DoomSlayer – The mean machine with his suit has an upgraded arsenal. This is the first time we get to see his face right off the bat, and the story also dives deep into his past. For long time players of DOOM, there is a very interesting and game-changing revelation at the middle of the game, and you’ll either hate it or love it. Further [SPOILER] he actually speaks, and this may either be jarring or exciting based on your interpretation of the character. [SPOILER END] Other than that he’s your standard DoomSlayer same as before, and shows an almost rebellious character in certain situations, which is enhanced to actually be funny in the meta-sense. He also has a playful side such as when you pick up a Toy featuring him. He also has pain-grunts, a feature that existed in the 1993 Doom. This can be turned off through the options menu if you wish.
Samuel Hayden – The partner from the previous game is back. There are some very consequential character reveals which go about for him. I shall leave it for you to discover.
VEGA – The sentient AI from the previous game is back, and acts as the personal assistant to DoomSlayer, almost akin to JARVIS from Iron-Man. Most codex entries are compiled by VEGA, mission objectives and portals are set by VEGA, even the weapon mods are provided by it. Without VEGA this game would have had a hard time defining the flow of the story and the DoomSlayer would be a lost man. The developers have used VEGA as a deus ex machina to set up objectives and other reveals. There is also a big revelation for VEGA at the end of the game which might come as a surprise. Again, I’ll leave it for you to find.
The Hell Priests – Three Demon priests with an interesting history tying them to the Slayer himself, whom the Slayer now seeks to destroy to stop the Hell invasion on earth. They sound like your average smug mob bosses.
Khan Maykr – A mystical entity with connections to the Slayer as well. Friend or foe? Gives out certain plot elements and reveals.
This is where the game truly shines, along with the incredible soundtrack composed by Mick Gordon(Doom-2016) which we’ll talk about in the next section. The developers have taken everything that worked from the previous game and enhanced it even further.
Combat and Exploration
Right as you drop into it, you’ll notice you start off with a shotgun and a chainsaw pickup. No flimsy pistols here. Then you realise this is possibly because the game is harder, more visceral, than the previous entry. The game features four standard difficulty levels ranging from “I’m too young to die” to “Nightmare”, along with the special “Ultra-Nightmare” and “Extra life” modes. These games are recommended to be played at a difficulty where you’re having fun. If you’re looking for a challenge, sure you can go for it, but if you find yourself visibly frustrated at the game and actually hoping you don’t get obliterated again, it’s for the best to lower the difficulty level. You’re supposed to feel the power of the DoomSlayer, not a mere mortal running away from the demons. This game is notably harder than the 2016 one, and there is a significant chance you might find yourself dropping the difficulty down as you progress. I challenged myself with the Ultra-Violence level, but midway through the game was forced to drop it down to Hurt Me Plenty. It was doable sure, but not worth it if you’re feeling more frustration than fun, which is what this game should be all about.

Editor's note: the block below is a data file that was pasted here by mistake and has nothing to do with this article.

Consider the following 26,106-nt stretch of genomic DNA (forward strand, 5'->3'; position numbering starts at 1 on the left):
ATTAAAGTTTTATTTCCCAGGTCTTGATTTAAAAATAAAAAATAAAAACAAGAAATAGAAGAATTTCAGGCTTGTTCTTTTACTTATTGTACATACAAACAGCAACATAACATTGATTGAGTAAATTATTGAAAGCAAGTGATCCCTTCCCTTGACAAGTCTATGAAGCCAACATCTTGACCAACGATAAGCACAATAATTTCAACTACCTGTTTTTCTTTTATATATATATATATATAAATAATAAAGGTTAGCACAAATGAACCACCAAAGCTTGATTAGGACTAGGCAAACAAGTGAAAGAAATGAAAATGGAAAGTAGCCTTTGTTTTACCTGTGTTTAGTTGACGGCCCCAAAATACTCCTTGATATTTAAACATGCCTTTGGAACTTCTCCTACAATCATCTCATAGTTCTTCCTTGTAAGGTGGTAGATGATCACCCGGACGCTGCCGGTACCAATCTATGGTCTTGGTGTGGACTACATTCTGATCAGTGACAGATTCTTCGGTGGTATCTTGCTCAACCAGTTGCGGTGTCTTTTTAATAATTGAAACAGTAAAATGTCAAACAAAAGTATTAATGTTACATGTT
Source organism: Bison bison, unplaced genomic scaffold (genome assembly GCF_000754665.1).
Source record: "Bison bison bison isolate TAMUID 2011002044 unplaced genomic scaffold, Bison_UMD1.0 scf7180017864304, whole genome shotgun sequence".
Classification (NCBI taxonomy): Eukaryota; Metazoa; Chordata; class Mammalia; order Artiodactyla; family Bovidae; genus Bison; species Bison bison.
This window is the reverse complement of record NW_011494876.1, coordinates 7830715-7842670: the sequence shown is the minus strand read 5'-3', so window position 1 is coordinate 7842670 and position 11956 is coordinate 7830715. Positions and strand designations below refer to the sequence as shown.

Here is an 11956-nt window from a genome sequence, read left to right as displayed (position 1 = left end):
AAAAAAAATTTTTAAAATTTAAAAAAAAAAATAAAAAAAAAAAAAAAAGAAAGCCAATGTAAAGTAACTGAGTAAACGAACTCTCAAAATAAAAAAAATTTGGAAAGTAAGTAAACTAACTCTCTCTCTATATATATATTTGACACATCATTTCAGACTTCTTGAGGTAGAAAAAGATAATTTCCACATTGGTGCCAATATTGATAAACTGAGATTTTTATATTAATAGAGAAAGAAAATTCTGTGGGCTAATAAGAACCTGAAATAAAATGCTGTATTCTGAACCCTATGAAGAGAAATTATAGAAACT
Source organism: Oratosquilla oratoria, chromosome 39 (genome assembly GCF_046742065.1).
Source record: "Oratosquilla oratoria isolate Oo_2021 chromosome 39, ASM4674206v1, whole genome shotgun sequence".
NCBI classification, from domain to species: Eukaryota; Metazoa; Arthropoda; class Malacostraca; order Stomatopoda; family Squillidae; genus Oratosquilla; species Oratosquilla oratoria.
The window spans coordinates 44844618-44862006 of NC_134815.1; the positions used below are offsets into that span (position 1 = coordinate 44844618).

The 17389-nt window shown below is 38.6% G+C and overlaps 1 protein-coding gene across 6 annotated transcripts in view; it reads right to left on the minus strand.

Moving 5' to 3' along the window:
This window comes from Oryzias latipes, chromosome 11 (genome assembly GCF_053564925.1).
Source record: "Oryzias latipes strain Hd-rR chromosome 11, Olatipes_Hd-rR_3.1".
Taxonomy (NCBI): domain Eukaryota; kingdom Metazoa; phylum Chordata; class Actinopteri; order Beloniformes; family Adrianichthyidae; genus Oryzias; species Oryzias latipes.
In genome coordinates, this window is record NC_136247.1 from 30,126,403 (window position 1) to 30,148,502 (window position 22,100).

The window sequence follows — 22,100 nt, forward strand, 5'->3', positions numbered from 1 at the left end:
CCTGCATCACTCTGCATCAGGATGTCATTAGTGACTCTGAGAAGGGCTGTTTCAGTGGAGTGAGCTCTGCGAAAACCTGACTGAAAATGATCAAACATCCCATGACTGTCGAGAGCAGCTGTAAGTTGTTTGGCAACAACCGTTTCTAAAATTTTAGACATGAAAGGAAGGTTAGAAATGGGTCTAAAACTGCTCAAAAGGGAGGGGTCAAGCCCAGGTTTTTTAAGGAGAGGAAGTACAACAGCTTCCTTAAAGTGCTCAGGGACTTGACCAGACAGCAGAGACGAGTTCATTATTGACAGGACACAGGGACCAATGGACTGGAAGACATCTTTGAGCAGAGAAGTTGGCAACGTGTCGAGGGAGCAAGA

The movement now includes a double dash which is acquired during the game, in addition to the double jump, which aids in the platforming sections as discussed below. The combat is greatly enhanced with this added mobility as well.
The chainsaw pip now actually refuels automatically up to one bar and can be used instantly by pressing the bound button. This helps keep the combat way more fluid than the previous entry where you had to manually find fuel pickups and then equip the chainsaw before using it. You still need to find fuel in case you want to chainsaw the bigger Demons, but with the way the gameplay is crafted, you’ll find yourself chainsawing the “fodder” demons most of the time.
This is because Doom Eternal’s gameplay and combat loop is a satisfying blend of action and puzzle. You don’t get too many ammo pickups in the environment anymore, and chainsawing a Demon drops plenty of ammo refill. This combined with the refuelling chainsaw means it’s almost necessary to keep chainsawing the Demons whenever you notice your ammo lowering.